Just about everyone seems to love big phones these days. At this point it seems that 5-inch screens are almost too small for many people, and while there are plenty who still prefer the experience of a device with less than a 5-inch screen the phablet market is here to stay. There's also the trend of devices getting cheaper and cheaper in price and finding ways to get around the price limitation by still offering some higher-end components where it really matters. That's where Xiaomi's Redmi Note LTE comes in, a phone that's decidedly mid-range in almost every respect, but almost doesn't feel like it at all.
Unboxing the Redmi Note LTE was nearly identical to the Xiaomi Mi4: a brown, simply nearly unmarked box with just the little Mi logo in the top right corner, and the specs sticker on the back. Inside the box the phone is prominently placed face up to give you an immediate look at the device. Below the cardboard holder you'll find a sleeve of manuals and paperwork, as well as the wall charger and USB cable. Being a budget friendly phone I wouldn't expect there to be too many extras here, and there aren't.
Now onto the phone itself. First off this is quite possibly the most slippery phone I've ever used. I've literally almost dropped the thing twice, and I never, ever drop my phones. If I were going to use this phone for a longer period of time I'd be getting a case ASAP, it's just not a great material to use case-free. That being said the phone feels solid but definitely not as premium as the Mi4, which should be no surprise since the Mi4 is literally double the price! The phone is an all plastic build, with a large 5.5-inch screen and three capacitive buttons below the screen. The bezels certainly aren't the smallest once I've ever seen on a phone, but they aren't ghastly or anything, and I found the phone just as easy to handle as basically every other phone out there, barring the LG G3 of course since that's got insanely small bezels.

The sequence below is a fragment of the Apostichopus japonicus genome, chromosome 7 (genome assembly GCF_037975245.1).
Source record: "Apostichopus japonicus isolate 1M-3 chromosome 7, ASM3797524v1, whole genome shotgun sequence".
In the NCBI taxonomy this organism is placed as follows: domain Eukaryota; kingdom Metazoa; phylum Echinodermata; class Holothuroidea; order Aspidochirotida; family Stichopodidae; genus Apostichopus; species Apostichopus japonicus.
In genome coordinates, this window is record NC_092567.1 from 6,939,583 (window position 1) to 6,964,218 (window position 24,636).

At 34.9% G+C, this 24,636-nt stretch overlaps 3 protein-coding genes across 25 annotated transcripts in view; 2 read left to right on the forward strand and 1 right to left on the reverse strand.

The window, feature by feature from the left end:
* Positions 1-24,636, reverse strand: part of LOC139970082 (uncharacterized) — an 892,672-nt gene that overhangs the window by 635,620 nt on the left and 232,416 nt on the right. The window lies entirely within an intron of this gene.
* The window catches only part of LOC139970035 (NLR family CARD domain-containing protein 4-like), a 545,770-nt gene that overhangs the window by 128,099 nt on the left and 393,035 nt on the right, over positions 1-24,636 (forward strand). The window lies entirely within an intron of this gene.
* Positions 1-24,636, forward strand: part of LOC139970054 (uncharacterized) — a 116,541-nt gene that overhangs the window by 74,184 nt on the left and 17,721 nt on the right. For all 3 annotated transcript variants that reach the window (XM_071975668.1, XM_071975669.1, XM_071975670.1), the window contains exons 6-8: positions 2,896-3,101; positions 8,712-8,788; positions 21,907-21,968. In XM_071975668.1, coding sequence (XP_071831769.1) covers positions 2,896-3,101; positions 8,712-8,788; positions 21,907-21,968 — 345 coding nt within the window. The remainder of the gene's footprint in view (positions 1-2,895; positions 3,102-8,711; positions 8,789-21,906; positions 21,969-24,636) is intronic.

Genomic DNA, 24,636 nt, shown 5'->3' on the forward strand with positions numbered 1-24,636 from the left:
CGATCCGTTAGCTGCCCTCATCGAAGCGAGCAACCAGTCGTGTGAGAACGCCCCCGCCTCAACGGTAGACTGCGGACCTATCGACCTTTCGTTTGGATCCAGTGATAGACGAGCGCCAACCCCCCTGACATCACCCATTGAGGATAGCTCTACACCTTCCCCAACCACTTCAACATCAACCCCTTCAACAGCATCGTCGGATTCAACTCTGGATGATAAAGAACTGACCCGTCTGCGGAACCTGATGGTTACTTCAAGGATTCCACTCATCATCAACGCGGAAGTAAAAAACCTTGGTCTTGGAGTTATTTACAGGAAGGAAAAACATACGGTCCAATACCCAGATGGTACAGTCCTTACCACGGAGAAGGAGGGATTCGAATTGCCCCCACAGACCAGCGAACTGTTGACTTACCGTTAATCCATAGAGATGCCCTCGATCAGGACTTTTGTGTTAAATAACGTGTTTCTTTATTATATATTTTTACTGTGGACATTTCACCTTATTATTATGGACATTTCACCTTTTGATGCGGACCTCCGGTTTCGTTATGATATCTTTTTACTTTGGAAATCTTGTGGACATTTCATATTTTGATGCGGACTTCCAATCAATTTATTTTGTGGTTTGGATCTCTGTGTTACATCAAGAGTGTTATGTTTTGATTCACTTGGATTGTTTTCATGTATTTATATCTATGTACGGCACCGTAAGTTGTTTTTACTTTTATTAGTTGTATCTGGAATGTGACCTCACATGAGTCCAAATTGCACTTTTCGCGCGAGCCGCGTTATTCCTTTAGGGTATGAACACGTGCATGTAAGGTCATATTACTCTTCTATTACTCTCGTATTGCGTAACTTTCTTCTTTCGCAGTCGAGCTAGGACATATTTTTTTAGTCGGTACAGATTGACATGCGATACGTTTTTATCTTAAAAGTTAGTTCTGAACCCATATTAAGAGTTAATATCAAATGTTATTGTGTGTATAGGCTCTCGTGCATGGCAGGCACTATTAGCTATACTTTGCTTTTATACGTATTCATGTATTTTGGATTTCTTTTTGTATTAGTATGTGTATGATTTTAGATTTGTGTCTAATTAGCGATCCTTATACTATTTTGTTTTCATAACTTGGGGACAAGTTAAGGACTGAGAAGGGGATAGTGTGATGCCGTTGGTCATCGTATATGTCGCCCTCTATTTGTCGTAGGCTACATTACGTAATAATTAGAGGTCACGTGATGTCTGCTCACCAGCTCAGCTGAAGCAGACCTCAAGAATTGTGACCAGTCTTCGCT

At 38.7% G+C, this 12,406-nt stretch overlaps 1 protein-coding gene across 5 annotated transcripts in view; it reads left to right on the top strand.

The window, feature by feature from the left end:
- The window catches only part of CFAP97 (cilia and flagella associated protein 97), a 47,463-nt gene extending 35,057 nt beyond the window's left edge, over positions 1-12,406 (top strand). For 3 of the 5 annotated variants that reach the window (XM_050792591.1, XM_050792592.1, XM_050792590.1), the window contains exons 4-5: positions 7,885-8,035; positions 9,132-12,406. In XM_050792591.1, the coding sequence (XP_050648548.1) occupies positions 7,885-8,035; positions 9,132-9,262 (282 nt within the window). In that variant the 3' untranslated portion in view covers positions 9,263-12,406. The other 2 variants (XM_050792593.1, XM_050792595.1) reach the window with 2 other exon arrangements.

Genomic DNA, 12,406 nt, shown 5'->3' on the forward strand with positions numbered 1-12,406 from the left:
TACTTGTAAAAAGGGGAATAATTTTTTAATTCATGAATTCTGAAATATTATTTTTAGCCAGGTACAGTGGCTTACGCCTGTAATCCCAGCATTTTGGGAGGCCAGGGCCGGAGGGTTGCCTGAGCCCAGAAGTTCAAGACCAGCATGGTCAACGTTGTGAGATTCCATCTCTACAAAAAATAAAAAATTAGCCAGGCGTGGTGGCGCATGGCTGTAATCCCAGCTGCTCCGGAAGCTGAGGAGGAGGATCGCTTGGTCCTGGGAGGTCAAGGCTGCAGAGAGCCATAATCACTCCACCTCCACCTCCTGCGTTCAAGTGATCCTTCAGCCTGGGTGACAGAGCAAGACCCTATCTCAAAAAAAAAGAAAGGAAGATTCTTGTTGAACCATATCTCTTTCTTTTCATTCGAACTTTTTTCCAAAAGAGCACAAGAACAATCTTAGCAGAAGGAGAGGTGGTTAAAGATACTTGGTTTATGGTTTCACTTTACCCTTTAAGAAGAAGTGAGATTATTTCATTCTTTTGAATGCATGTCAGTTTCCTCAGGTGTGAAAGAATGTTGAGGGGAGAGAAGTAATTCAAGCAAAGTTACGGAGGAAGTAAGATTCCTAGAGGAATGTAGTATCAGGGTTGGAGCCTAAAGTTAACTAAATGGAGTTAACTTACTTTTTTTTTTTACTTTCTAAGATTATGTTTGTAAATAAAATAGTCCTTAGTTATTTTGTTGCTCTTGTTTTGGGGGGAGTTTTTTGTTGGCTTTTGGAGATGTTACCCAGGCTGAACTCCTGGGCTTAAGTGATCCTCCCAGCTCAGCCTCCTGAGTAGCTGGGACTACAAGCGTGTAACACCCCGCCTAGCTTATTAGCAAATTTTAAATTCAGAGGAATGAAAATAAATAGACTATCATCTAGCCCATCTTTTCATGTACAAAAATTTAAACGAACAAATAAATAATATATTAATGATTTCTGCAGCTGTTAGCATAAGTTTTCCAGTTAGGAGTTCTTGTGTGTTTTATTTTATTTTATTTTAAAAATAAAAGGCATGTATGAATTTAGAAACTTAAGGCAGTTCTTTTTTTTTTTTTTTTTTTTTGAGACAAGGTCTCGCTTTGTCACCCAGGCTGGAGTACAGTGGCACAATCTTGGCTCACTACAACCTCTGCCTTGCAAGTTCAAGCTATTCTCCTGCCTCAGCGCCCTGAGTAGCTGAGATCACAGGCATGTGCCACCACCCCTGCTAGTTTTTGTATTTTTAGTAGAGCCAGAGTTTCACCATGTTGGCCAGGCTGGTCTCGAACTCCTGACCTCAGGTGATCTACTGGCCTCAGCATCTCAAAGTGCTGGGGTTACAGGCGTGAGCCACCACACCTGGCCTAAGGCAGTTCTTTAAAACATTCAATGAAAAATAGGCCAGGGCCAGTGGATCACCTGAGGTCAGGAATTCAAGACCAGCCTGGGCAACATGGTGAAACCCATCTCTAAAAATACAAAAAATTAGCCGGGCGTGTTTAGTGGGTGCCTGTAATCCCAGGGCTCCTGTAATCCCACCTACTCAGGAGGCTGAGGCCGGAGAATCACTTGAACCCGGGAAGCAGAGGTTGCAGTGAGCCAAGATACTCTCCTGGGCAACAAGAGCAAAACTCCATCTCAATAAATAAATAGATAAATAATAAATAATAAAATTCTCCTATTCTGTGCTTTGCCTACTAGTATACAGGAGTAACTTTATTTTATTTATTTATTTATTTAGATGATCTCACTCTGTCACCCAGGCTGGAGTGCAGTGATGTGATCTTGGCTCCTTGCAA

The screen quality was actually quite a bit better than I was expecting since it's only a 720p panel at 5.5 inches. The picture wasn't as sharp as the one on my OnePlus One, for instance, but it's not offensive in the least bit. If you've used a Note 2 before you know what to expect, as this is the same size and resolution as that, albeit a different display type. Brightness outdoors was excellent, and the touch screen was incredibly responsive in everything I did. In fact I'm going to go so far as to say this is the most responsive touchscreen I've used in years, besting anything from any of the other big phones I've used this year. The vibration motor that Xiaomi uses in this phone just feels so phenomenal, and typing was literally the best experience I think I've ever had on a smartphone.
Performance is exactly what you would expect from a modern device, and I was able to power through the handful of games I tried including some more stressful ones like Dead Trigger 2. The octo-core Mediatek chipset inside handled everything I could throw at it with ease. The camera is the same MIUI 5 camera that can be found if you load up MIUI 5 on another phone, but isn't quite as full featured as the one found on the Mi4. The photos from the 13MP sensor seemed decent enough but I'll need to put it through some more tests before I make a final decision. I expect battery life to be excellent as well given the combination of processor, screen resolution and battery size. All in all this device is mind blowing for the price, which is just a bit over $200 unlocked! Look for the full review in the coming weeks and the rest of the featured articles between now and then!